2007 Celebration of Women Award Winners
Outstanding Women of the Year
Dr. Denise Gottfredson is a Professor at the University of Maryland Department of Criminal Justice and Criminology. She received a Ph.D. in Social Relations from The Johns Hopkins University, where she specialized in Sociology of Education. D. Gottfredson's research interests include delinquency and delinquency prevention, and particularly the effects of school environments on youth behavior. Much of Gottfredson's career has been devoted to developing effective collaborations between researchers and practitioners. She has worked closely with the Maryland Governor's Office of Crime Control and Prevention in its efforts to promote effective prevention practices in Maryland. Gottfredson has recently completed randomized experiments to test the effectiveness of the Baltimore City Drug Treatment Court and the Strengthening Families Program in Washington D.C. She is currently directing a randomized trial of the effects of structured after-school programming on the development of problem behavior.
Laura Nichols has been with the Department of Women's Studies since 1987. As Assistant Director, she is responsible for advising the undergraduate students in the department. Laura has also received the 2004 Professional Advisor of the Year. She has been a member of the President's Commission on Women's Issues since 1997, serving as chair from 2002-2004. As a member of the Peer Consulting Network for the Center for Leadership and Organizational Change (CLOC) since 1999, Laura organized the campus-wide climate study on Lesbian, Gay, Bisexual, and Transgender (LGBT) issues for university faculty and staff. For this work, she was awarded the 2005 Champion of Our Community award by the LGBT Staff and Faulty Association. She also serves on the Vice-President's Committee on Sexual Assault and Relationship Violence. Laura and her four children have all attended the University of Maryland.
2006-07 Outstanding Women of Color
(pictured from left to right)
Dr. Renée Ater is a faculty member in the Department of Art History and Archaeology. Her research and teaching focus is American art of the nineteenth and twentieth centuries with a specialization in African American visual culture. She is the author of Keith Morrison, volume 5 of The David C. Driskell Series of African American Art (2005), and has written essays on Meta Warrick Fuller and Aaron Douglas. She was awarded the 2004/2005 National Endowment for Humanities Fellowship for University Teachers and a 2006 General Research Board Summer Research Award from the Graduate School of the University of Maryland for her manuscript titled Meta Warrick Fuller and the Sculpture of Racial Uplift.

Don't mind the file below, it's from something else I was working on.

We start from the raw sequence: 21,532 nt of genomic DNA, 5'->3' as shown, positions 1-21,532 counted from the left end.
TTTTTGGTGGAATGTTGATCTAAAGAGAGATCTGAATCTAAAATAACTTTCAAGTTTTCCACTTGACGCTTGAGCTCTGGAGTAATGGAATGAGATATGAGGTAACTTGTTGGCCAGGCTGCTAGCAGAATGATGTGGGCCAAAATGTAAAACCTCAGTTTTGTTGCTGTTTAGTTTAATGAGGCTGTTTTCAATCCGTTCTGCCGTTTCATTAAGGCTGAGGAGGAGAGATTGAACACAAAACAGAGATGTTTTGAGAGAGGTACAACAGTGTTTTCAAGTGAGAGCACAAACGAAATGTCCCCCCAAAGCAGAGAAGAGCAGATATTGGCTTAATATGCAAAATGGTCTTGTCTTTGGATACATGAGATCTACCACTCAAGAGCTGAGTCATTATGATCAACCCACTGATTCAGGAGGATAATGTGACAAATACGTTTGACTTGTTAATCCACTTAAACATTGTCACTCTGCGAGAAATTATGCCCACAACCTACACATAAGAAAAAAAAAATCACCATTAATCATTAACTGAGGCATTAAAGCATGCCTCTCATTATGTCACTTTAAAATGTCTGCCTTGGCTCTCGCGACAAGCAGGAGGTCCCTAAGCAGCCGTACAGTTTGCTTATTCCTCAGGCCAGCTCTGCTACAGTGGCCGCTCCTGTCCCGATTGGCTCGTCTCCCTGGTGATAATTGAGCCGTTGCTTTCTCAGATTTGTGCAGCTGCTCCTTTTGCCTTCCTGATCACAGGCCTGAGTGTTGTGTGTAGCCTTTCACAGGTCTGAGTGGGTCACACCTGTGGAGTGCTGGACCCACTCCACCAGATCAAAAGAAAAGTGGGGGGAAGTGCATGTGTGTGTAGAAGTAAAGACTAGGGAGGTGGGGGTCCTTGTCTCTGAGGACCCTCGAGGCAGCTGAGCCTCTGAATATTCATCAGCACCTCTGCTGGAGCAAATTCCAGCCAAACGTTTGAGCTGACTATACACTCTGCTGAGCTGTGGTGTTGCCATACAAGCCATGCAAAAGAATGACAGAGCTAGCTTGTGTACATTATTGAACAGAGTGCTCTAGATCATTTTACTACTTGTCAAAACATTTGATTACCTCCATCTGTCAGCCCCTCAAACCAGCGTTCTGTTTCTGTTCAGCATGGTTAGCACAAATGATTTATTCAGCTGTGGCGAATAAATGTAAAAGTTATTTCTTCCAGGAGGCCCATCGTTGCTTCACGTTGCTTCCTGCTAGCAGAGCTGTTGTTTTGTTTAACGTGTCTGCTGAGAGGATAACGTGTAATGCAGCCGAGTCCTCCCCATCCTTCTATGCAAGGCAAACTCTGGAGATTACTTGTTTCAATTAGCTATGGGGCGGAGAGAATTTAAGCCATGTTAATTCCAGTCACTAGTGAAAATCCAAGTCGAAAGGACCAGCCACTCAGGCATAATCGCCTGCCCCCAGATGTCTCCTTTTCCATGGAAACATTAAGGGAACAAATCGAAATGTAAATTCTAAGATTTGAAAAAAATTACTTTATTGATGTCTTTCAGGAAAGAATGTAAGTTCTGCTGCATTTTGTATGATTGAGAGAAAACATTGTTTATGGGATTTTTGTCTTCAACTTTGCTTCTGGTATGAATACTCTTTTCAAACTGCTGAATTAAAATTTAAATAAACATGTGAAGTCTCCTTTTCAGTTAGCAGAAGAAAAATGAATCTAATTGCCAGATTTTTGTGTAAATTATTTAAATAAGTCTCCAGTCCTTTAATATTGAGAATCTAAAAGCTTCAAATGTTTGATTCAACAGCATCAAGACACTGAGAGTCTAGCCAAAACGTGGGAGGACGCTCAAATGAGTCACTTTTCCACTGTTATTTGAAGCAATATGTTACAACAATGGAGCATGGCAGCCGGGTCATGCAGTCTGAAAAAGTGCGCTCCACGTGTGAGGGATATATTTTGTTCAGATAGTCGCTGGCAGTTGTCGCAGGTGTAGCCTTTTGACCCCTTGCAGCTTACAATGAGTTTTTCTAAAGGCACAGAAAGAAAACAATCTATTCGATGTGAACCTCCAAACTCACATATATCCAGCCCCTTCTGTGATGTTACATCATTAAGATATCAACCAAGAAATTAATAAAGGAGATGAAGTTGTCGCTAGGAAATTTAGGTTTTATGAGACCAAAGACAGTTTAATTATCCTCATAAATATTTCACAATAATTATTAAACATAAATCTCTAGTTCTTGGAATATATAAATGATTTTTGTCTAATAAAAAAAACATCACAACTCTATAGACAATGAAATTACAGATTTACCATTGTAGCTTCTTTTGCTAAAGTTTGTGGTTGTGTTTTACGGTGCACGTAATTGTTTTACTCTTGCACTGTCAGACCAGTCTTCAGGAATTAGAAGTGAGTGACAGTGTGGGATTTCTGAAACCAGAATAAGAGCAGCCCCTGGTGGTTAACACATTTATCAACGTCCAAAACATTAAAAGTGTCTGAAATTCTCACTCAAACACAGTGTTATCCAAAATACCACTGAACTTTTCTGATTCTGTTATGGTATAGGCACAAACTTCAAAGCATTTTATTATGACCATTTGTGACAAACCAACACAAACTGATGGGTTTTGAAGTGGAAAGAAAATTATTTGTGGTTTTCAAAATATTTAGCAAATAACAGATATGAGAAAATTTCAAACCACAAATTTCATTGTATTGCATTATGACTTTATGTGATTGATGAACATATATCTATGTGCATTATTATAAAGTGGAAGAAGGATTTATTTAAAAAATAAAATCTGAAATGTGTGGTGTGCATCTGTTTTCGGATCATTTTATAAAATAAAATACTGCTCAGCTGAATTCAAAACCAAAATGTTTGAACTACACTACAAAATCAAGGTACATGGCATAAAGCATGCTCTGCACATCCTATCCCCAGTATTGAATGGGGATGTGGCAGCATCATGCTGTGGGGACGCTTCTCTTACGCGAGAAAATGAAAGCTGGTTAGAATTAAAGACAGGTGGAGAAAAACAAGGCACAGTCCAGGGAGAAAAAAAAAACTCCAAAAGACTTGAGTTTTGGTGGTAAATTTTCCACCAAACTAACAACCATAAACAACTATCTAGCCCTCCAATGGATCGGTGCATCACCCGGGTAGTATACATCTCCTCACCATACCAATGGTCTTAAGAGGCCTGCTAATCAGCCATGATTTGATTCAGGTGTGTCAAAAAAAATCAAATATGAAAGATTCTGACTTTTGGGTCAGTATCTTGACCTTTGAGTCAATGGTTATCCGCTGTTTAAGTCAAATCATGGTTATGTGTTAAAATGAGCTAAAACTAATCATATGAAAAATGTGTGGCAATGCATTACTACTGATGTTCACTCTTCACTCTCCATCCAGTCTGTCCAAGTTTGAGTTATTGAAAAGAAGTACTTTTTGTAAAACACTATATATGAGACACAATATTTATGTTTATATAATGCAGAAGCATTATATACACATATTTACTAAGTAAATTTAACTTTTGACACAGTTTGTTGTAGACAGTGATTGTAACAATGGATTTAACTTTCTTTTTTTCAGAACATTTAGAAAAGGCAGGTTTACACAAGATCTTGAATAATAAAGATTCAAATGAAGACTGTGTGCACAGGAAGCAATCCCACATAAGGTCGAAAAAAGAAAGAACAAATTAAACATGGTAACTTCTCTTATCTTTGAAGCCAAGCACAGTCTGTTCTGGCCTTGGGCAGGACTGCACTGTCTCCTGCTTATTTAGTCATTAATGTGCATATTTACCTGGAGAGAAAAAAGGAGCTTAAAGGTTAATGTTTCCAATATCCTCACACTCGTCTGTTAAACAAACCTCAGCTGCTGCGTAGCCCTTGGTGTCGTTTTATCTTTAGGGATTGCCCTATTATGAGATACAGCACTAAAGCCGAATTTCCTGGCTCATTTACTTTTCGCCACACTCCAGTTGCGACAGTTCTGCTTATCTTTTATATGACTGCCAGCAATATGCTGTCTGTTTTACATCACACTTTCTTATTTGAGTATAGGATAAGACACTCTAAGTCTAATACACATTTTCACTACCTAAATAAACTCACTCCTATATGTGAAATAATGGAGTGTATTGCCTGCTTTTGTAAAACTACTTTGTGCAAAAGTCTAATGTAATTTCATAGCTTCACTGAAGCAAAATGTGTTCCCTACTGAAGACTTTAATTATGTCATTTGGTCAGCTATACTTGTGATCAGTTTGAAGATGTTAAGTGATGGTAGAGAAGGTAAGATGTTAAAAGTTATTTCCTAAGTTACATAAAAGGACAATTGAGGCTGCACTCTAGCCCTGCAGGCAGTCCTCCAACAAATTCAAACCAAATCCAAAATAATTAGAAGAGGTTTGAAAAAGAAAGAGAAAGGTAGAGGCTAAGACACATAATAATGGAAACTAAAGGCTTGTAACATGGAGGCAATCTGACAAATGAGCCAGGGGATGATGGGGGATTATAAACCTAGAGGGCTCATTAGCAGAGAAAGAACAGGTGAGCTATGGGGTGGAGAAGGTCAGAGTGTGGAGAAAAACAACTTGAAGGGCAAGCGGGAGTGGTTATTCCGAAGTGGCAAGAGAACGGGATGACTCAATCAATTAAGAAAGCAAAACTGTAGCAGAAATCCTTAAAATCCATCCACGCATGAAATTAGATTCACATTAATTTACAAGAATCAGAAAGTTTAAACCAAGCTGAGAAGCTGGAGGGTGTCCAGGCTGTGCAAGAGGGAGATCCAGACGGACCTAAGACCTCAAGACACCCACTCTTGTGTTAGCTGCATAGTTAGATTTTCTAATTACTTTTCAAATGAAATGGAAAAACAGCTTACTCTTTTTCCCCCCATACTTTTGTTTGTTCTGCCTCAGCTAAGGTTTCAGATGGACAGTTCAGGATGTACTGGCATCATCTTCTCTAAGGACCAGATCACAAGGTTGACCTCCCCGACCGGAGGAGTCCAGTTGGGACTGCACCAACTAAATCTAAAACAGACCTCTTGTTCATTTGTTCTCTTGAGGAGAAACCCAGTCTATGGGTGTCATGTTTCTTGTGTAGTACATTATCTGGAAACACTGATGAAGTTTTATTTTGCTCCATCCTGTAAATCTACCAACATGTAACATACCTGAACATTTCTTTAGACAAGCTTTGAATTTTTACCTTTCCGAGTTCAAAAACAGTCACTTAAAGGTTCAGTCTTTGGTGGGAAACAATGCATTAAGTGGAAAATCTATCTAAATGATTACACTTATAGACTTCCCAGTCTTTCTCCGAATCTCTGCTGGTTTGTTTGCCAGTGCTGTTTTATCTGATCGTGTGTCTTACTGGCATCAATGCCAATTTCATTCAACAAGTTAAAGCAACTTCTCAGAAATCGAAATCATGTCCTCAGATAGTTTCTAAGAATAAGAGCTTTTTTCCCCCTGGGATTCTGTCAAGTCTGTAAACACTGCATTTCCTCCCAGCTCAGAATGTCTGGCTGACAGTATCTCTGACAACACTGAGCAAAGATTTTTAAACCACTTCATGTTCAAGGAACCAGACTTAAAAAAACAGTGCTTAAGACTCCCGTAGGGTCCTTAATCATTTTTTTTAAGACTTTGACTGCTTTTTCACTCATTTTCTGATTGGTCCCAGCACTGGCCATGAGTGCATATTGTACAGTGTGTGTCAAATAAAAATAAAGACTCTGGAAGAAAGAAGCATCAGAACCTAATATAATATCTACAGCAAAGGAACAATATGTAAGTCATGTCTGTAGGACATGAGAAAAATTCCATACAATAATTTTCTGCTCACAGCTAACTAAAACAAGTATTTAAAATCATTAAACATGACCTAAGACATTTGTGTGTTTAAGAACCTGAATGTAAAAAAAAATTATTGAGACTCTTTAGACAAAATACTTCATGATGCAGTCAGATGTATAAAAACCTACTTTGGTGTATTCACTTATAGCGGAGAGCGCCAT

Valencia Skeeter is a native of the Washington, D.C. metro area. She attended Utica College of Syracuse University from 1970 until 1973. Val graduated summa cum laude from the University of Maryland, College Park with a B.S. in Family Studies in December 1996. Val came to work for the University of Maryland in October 1992 in the African American Studies Department after a long career with IBM Corporation. She was initially hired as the department's administrative assistant and later was promoted to the position of Director of Administrative Services. In 1999, she took on additional responsibility as the department's academic advisor. Val is the mother of two adult children and has five grandchildren. She lives in Bowie, Maryland with her husband, Thomas. While she deeply enjoys her work, she loves to read mystery novels, garden, and travel the Caribbean with her husband.
Sivagami Subbaraman currently works as Associate Director, Office of Lesbian, Gay, Bisexual, and Transgender Equity. She has set up several collaborative partnerships with other offices and units to better serve the needs of LGBT students, particularly minority students, and works to increase the visibility and outreach of the Office. She has been at UMD since 2001 when she started with the Office of Human Relations Programs. She has worked with the Intergroup Dialogue Program, the Faculty Relations Committee, and the Ford Foundation-funded INTERACT project. She was responsible for developing and maintaining several websites related to diversity. She is a passionate community activist and volunteers her time with several LGBT organizations. She served on the DC Mayor's Committee on LGBT Affairs and is a member of the National Consortium of Directors of LGBT Resources in Higher Education, and of Incite! Women of Color Against Violence among others.